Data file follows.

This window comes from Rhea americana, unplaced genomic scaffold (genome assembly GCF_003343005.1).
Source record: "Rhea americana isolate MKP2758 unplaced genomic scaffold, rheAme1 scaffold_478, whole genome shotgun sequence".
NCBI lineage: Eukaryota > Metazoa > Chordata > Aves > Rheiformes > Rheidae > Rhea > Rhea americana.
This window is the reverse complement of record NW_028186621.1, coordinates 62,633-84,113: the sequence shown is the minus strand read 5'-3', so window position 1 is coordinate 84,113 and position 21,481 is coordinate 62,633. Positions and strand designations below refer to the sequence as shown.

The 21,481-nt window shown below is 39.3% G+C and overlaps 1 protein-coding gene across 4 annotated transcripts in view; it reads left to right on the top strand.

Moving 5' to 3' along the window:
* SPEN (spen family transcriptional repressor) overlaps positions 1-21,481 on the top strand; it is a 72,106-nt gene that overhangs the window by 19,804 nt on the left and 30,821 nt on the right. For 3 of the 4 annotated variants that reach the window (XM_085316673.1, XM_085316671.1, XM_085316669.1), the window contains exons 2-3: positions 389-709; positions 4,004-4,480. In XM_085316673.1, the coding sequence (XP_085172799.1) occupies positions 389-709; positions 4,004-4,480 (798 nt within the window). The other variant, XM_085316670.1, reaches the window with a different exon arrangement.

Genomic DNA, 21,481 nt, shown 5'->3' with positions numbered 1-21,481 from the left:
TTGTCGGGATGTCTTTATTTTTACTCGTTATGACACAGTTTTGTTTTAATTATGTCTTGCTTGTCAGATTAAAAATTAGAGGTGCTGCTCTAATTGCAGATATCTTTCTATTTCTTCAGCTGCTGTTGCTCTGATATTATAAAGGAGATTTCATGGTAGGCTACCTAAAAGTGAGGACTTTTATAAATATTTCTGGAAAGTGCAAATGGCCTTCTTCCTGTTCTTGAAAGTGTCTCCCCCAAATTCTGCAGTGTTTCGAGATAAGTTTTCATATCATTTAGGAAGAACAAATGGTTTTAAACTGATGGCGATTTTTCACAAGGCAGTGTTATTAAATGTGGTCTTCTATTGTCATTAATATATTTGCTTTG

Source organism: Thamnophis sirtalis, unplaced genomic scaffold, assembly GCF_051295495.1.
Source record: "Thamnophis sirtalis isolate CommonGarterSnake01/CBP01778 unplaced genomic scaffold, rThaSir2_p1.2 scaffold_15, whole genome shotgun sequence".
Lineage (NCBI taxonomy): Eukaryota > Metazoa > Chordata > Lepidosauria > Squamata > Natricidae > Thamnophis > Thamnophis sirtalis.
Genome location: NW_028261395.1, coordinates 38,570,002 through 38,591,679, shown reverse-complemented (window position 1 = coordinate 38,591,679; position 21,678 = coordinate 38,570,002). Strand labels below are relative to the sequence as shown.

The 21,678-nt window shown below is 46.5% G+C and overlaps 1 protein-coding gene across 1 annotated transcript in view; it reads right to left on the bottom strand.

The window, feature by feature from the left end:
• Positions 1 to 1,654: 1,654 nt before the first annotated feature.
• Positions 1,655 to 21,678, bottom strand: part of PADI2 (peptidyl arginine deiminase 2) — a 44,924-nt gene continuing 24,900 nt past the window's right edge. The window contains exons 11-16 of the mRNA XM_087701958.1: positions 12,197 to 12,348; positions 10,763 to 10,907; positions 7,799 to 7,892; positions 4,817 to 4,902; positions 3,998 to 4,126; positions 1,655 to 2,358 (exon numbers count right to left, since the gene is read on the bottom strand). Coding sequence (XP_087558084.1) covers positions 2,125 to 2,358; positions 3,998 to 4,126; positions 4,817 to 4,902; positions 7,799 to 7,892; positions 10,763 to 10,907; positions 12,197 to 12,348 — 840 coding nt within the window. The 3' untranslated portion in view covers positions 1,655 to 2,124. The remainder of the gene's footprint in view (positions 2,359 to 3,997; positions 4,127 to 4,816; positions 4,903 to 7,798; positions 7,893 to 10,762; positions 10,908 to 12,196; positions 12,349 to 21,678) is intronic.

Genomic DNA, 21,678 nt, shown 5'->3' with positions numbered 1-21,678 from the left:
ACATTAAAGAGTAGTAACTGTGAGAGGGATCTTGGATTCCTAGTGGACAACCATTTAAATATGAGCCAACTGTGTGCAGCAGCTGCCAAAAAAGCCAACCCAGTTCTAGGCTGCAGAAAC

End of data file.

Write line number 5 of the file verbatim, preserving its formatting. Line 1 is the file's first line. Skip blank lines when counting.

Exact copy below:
The 21,481-nt window shown below is 39.3% G+C and overlaps 1 protein-coding gene across 4 annotated transcripts in view; it reads left to right on the top strand.